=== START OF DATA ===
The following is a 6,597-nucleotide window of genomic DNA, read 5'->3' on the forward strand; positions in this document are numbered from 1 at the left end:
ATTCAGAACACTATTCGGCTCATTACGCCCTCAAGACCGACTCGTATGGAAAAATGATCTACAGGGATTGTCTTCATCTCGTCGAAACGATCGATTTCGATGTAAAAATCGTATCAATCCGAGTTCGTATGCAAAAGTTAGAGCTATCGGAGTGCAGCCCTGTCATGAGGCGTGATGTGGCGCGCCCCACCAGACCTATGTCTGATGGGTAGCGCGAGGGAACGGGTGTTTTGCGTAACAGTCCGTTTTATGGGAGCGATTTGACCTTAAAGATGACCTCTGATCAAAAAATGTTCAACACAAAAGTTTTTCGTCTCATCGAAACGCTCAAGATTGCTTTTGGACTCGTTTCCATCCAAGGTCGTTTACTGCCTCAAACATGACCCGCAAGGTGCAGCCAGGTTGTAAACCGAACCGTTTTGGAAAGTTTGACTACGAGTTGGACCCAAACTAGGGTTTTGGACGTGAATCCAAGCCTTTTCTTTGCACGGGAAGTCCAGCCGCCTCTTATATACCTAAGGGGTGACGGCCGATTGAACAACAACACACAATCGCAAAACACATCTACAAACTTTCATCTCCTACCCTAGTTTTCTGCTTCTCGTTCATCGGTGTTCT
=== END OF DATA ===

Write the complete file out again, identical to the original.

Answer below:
The following is a 6,597-nucleotide window of genomic DNA, read 5'->3' on the forward strand; positions in this document are numbered from 1 at the left end:
ATTCAGAACACTATTCGGCTCATTACGCCCTCAAGACCGACTCGTATGGAAAAATGATCTACAGGGATTGTCTTCATCTCGTCGAAACGATCGATTTCGATGTAAAAATCGTATCAATCCGAGTTCGTATGCAAAAGTTAGAGCTATCGGAGTGCAGCCCTGTCATGAGGCGTGATGTGGCGCGCCCCACCAGACCTATGTCTGATGGGTAGCGCGAGGGAACGGGTGTTTTGCGTAACAGTCCGTTTTATGGGAGCGATTTGACCTTAAAGATGACCTCTGATCAAAAAATGTTCAACACAAAAGTTTTTCGTCTCATCGAAACGCTCAAGATTGCTTTTGGACTCGTTTCCATCCAAGGTCGTTTACTGCCTCAAACATGACCCGCAAGGTGCAGCCAGGTTGTAAACCGAACCGTTTTGGAAAGTTTGACTACGAGTTGGACCCAAACTAGGGTTTTGGACGTGAATCCAAGCCTTTTCTTTGCACGGGAAGTCCAGCCGCCTCTTATATACCTAAGGGGTGACGGCCGATTGAACAACAACACACAATCGCAAAACACATCTACAAACTTTCATCTCCTACCCTAGTTTTCTGCTTCTCGTTCATCGGTGTTCT